Limited Liability Companies are a relatively new concept in business structures and taxpayers have many questions regarding how becoming an LLC affects their tax return.
Since the federal government does not recognize an LLC as a classification for federal tax purposes, such entities must figure out how they should file their federal returns. Here are three of the most common questions about LLCs.
What business return should an LLC use for federal tax purposes?
For Federal tax purposes, an LLC business entity must file as a corporation, partnership or sole proprietorship tax return.
Federal tax laws will automatically classify and tax certain LLC business entities as corporations.
These entities are:
- A business entity formed under a Federal or State statute or under a statute of a federally recognized Indian tribe if the statute describes or refers to the entity as incorporated or as a corporation, body corporate, or body politic.
- An Association under Regulations section 301.7701-3.
- A business entity formed under a Federal or State statute if the statute describes or refers to the entity as a joint stock association.
- A state chartered business entity conducting banking activities if any of its deposits are insured by the FDIC.
- A business entity wholly owned by a state of political subdivision thereof, or a business entity wholly owned by a foreign government or other entity described in Regulations section 1.892.2-T.
- A business entity taxable as a corporation under a provision of the code other than section 7701(a)(3).
- Certain foreign entities (see Form 8832 instructions).
How Does A Business Elect an Entity Classification?
An LLC that is not automatically classified as a corporation can file Form 8832 to elect their business entity classification. A business with at least 2 members can choose to be classified as either an association taxable as a corporation or a partnership , and a business entity with a single member can choose to be classified as either an association taxable as a corporation or disregarded as an entity separate from its owner, a “disregarded entity”. The Form 8832 is also filed to change the LLC’s classification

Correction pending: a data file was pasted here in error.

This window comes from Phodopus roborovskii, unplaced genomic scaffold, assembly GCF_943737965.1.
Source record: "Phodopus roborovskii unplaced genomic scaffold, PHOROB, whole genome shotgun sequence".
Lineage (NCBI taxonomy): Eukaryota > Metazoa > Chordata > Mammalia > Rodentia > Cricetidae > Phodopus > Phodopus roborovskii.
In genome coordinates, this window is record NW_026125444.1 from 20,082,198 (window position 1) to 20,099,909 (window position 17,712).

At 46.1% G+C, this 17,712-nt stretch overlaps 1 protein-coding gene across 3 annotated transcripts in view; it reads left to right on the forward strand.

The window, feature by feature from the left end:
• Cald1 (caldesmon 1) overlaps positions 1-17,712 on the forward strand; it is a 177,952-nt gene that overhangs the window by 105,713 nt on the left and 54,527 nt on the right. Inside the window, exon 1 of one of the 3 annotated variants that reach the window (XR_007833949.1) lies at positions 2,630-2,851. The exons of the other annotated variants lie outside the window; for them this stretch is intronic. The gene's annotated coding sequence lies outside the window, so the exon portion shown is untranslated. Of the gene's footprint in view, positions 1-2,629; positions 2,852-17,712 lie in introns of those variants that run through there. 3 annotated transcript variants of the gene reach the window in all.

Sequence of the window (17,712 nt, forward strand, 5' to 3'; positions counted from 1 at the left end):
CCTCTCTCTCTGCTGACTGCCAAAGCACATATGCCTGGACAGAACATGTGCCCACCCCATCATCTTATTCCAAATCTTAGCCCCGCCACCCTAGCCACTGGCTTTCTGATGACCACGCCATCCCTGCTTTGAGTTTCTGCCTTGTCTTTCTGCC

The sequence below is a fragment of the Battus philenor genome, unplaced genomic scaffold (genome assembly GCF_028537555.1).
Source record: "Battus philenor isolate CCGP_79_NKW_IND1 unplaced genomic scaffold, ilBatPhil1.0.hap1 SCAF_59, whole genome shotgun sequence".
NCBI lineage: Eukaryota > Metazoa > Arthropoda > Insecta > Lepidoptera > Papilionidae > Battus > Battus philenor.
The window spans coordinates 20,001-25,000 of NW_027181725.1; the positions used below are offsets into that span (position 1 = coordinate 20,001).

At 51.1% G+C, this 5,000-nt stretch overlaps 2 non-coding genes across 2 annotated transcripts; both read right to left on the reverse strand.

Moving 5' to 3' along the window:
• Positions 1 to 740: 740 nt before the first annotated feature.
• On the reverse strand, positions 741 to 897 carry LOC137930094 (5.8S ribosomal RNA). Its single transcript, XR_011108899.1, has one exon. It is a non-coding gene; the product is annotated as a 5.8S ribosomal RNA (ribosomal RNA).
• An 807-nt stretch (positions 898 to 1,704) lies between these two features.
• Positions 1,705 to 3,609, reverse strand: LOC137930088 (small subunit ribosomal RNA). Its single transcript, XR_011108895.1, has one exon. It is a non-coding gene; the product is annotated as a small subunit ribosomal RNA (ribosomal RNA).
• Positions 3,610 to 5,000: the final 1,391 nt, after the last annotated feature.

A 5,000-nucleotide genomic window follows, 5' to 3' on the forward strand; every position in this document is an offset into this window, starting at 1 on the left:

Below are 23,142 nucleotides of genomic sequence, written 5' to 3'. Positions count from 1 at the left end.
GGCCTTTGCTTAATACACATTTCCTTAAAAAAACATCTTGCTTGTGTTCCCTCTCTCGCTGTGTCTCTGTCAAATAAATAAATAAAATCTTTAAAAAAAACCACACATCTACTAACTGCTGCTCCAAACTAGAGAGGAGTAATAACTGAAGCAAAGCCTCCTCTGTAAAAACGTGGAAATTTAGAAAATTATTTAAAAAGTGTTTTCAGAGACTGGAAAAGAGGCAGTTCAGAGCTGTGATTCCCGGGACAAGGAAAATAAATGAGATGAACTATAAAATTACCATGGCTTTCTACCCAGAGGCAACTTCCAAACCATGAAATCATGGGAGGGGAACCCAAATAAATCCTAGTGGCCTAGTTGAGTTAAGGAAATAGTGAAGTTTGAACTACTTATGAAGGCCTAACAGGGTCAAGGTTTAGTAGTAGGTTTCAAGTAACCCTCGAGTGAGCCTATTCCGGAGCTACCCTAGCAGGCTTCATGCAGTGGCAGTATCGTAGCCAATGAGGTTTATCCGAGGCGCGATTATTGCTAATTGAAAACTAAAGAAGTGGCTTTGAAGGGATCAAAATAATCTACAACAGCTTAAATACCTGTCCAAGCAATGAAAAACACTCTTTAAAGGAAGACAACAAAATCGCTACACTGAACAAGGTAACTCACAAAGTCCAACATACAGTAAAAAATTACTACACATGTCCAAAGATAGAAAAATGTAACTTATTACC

What is the effect of Not Electing and Entity Classification, the Default Rules?
If an LLC does not File Form 8832, it will be classified, for Federal tax purposes under the default rules. The default rules provide that if the LLC has at least two members and is not required to be classified as a corporation, it will automatically default as a partnership, and be required to file a partnership return. An LLC that has only a single member and is not required to be classified as a corporation will automatically default to the classification of disregarded entity. The disregarded entity files as a sole proprietorship and completes the appropriate schedules as part of the single owners Form 1040
What is the Effective Date of My Election?
The election to be taxed as the new entity will be in effect on the date the LLC enters on line 4 of Form 8832. However, if the LLC does not enter a date, the election will be in effect as of the form’s filing date. The election can not take place more than 75 days prior to the date that the LLC files Form 8832 and the LLC cannot make the election effective for a date that is more than 12 months after it files Form 8832. However, if the election is the “initial classification election”, and not a request to change the entity classification, there is relief available for a late election (more than 75 days before the filing of the Form 8832). See the instructions for Form 8832.
What form should the LLC file, and how does income get from the LLC to the Form 1040, U.S. Individual Income Tax Return?
The business structure of the LLC and/or the election the business made dictates which federal tax form the business must file.
If the LLC is a sole proprietor for federal tax purposes, the entity should file either:
If the business has net income over $400, it may be required to file Schedule SE, Self-Employment Tax.
If the LLC is a partnership, it should file a Form 1065, U.S. Return of Partnership Income. Each owner should show their pro-rata share of partnership income (reduced by any tax the partnership paid on the income), credits and deductions on Schedule K-1 (1065), Partner’s Share of Income, Deductions, Credits, etc.
Finally, if the LLC is a corporation, it should file a Form 1120, U.S. Corporation Income Tax Return. The 1120 is the corporate income tax return, and there are no flow-through items to a 1040 from a corporate return. However, if the LLC filed as an S Corporation, it should file a Form 1120S, U.S. Income Tax Return for an S Corporation and each owner reports their pro-rata share of corporate income, credits and deductions on Schedule K-1 (Form 1120), Shareholder’s Share of Income, Deductions, Credits, etc.
Click here for Tax Information for Limited Liability Companies from the IRS.
For more information, please visit the IRS website at www.irs.gov